“Do the right thing. It will gratify some people and astonish the rest.”
~ Mark Twain
Now that The Red Kitchen is on its way to an April publication, I am free to work on my next memoir. The current title is Pre-Existing Conditions and takes up my dubious rise in the health insurance industry. And my retreat to a Missouri farm where I launched a second...
I’m passing on you filling my stocking this year and request you fill a few for others on my behalf. And best wishes to the Missus who each year goes unmentioned except in a few ho-ho-hum songs. Let me start with something personal and move out into the wider world...
We all face risks to our economic security throughout our lifetime including loss of wages, outliving one’s savings in retirement, and high health care costs at any age. In the US, we claim to meet these and other personal disasters through various social insurance...
What has kept many Americans up at night? The economy has been winning for several years according to the latest Pew Research Center survey of registered voters in August 2020. Depending on their political party, the percentage of concerns varied but combined represented the biggest issues of the past year.
Several of the worries, often in the news, fell to the bottom: Race & ethnic inequality 52%, immigration 52%, economic inequality 49%, and climate change 42%. Some of the rankings – except for the economy and health care – may have changed since the 2020 election outcomes, at both national and local levels.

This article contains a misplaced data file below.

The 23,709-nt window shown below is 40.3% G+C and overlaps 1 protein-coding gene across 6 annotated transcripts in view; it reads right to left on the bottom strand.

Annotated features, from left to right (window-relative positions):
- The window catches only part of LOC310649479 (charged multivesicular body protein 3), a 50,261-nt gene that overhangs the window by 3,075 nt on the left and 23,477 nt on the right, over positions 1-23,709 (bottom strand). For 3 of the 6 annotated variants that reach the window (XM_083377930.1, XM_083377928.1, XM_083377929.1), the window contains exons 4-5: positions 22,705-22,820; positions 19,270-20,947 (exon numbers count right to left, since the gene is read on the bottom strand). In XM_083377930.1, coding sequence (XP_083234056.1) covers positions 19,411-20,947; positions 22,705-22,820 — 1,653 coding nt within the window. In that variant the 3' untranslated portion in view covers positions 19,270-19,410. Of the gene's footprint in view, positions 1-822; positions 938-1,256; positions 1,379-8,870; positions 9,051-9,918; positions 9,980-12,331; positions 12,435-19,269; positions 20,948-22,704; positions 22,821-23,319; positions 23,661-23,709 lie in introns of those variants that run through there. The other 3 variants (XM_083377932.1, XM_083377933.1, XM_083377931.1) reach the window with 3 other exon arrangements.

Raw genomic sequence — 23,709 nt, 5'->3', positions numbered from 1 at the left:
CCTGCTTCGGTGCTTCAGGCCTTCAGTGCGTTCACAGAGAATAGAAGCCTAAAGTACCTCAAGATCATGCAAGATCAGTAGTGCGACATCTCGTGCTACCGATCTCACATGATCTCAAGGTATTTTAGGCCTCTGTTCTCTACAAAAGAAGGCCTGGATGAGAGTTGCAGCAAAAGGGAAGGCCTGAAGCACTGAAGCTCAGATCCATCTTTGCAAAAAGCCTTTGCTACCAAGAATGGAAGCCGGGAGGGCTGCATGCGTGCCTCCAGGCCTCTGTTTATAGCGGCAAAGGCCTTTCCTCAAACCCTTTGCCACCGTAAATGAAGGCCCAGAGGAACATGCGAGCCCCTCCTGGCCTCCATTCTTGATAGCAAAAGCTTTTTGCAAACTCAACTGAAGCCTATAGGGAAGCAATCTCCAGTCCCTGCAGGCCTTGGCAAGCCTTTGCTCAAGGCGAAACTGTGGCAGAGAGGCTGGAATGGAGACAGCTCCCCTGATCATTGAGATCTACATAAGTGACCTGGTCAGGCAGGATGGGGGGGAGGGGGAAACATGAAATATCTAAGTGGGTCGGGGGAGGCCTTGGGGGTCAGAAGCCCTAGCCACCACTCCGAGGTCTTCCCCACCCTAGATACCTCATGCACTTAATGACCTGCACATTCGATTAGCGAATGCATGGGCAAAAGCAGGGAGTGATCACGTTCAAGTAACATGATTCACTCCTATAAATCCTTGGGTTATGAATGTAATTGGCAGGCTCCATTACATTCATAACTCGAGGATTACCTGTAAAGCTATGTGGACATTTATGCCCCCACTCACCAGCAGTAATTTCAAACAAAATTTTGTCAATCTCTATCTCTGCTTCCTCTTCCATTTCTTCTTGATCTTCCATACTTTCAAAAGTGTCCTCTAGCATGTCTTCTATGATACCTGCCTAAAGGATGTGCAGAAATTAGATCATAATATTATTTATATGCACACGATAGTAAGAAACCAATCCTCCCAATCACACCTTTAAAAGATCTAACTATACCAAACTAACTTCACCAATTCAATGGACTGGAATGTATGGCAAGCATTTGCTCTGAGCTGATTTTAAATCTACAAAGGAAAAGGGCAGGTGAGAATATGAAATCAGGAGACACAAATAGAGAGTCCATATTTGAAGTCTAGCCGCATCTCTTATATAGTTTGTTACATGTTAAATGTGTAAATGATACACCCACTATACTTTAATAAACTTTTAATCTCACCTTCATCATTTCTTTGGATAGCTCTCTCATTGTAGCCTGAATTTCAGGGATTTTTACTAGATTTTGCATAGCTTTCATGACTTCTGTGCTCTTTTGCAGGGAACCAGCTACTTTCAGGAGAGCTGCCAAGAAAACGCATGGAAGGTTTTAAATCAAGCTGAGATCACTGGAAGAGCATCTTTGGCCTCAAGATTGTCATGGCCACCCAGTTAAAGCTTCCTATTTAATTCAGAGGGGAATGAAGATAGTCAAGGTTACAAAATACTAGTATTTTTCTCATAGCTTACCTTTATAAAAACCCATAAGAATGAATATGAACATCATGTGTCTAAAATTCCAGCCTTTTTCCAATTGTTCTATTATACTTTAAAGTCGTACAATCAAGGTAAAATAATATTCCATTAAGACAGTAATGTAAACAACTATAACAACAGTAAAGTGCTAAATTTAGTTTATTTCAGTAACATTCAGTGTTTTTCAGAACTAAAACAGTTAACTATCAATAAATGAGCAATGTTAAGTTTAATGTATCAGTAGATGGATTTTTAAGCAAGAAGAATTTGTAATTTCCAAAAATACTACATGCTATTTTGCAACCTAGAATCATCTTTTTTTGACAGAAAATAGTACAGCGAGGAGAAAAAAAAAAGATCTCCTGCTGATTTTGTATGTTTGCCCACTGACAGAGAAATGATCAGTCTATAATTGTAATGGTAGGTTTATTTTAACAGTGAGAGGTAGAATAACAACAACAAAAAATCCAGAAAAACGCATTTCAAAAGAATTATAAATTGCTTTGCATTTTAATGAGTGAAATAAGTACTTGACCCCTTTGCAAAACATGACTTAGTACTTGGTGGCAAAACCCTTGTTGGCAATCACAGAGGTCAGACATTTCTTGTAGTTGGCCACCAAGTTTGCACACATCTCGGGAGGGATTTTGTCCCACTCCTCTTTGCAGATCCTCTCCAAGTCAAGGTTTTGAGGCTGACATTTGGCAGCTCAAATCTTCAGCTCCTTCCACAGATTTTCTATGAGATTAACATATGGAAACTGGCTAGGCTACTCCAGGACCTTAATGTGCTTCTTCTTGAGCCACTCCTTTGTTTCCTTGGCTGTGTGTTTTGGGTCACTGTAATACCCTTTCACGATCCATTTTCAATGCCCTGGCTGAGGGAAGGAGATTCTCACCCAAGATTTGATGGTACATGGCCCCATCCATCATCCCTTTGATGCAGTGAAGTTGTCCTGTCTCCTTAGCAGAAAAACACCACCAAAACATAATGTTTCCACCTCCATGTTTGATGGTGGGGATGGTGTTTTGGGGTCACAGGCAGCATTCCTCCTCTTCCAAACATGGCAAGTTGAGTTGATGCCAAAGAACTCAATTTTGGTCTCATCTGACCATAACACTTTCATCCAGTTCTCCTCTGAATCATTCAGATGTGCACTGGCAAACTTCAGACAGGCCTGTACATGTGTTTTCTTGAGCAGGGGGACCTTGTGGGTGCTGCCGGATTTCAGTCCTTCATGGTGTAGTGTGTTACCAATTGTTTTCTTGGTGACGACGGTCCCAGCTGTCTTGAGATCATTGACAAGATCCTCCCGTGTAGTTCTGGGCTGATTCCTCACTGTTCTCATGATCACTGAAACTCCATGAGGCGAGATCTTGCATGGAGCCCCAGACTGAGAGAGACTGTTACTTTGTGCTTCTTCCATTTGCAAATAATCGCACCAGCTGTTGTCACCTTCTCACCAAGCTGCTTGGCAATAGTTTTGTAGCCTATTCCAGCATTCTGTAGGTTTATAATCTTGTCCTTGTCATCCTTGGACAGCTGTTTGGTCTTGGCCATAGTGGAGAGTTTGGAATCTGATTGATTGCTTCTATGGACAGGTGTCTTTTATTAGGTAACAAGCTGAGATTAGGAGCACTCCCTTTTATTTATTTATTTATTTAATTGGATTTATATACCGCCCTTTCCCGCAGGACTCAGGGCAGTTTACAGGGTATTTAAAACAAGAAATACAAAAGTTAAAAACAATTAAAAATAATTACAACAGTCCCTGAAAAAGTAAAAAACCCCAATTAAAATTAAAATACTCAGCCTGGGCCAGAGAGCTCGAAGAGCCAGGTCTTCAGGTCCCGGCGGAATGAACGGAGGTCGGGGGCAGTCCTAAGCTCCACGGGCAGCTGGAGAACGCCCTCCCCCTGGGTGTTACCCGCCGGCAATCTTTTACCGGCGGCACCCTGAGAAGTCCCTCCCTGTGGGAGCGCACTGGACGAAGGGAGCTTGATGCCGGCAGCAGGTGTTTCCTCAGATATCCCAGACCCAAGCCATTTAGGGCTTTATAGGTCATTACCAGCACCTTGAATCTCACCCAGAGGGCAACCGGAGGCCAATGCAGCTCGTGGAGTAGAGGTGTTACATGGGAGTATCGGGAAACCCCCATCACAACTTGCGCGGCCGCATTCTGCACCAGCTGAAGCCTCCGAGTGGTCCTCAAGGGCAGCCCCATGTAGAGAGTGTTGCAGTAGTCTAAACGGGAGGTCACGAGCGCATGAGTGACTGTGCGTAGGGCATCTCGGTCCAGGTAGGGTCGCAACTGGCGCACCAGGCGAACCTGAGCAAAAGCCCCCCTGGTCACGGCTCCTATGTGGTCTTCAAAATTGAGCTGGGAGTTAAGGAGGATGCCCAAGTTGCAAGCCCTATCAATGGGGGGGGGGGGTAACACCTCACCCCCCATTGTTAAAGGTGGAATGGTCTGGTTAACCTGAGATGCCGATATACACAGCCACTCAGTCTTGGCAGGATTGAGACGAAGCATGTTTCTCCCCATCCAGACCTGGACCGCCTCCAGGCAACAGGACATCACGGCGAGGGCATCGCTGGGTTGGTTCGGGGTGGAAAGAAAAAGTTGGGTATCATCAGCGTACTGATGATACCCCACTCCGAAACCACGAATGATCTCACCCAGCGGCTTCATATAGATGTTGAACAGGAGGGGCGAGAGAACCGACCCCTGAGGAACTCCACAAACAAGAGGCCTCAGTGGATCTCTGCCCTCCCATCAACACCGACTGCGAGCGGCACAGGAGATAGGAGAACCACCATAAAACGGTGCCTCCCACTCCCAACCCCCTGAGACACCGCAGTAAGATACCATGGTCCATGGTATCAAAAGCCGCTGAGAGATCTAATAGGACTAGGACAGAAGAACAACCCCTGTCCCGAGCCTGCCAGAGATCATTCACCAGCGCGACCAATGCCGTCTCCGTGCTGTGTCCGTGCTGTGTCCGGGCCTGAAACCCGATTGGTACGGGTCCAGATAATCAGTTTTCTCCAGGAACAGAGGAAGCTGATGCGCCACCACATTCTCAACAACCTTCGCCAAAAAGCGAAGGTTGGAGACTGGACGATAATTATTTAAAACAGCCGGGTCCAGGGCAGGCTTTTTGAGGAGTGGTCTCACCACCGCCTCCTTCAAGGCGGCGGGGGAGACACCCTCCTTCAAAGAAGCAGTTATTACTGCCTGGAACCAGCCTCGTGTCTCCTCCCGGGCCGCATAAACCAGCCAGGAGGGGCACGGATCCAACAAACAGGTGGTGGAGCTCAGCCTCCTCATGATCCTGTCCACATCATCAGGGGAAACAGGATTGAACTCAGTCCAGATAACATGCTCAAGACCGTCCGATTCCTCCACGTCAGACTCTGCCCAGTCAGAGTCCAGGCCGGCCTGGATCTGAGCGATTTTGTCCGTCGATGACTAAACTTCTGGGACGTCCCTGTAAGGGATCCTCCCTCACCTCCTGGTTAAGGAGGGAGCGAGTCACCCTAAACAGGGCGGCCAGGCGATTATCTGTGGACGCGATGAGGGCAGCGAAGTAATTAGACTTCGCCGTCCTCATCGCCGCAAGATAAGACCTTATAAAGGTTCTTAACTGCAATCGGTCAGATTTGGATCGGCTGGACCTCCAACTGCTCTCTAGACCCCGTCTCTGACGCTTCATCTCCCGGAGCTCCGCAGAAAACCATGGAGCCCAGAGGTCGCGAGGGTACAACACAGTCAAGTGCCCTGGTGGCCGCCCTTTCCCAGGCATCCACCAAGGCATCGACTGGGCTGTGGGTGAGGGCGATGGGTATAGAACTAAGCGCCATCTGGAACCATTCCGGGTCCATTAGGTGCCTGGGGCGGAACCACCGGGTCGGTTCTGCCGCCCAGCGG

Health care is the top issue for Americans, according to a new poll from RealClear Opinion Research.
The importance of the issue crossed gender, age and party lines, results show.
Forty-five percent of Democrats, 30 percent of Republicans and 31 percent of independents chose health care as their top issue from six options, including the economy, education, environment, foreign policy and immigration. Sixty-two percent of respondents ranked health care as either their top or number two issue.
Fifty-eight percent of millennials or Generation Z respondents ranked access to health care and the price of care as their top two issues, as did 60 percent of Generation X-ers and 67 percent of baby boomers or the silent generation.
A majority of respondents, 67 percent, agreed either with the statement “the system is broken; we need a completely new system” or “the system is not working well; we need to improve the system we have now.”
The poll surveyed 2,000 Americans from April 30 to May 5. It has a 2.39-point margin of error.
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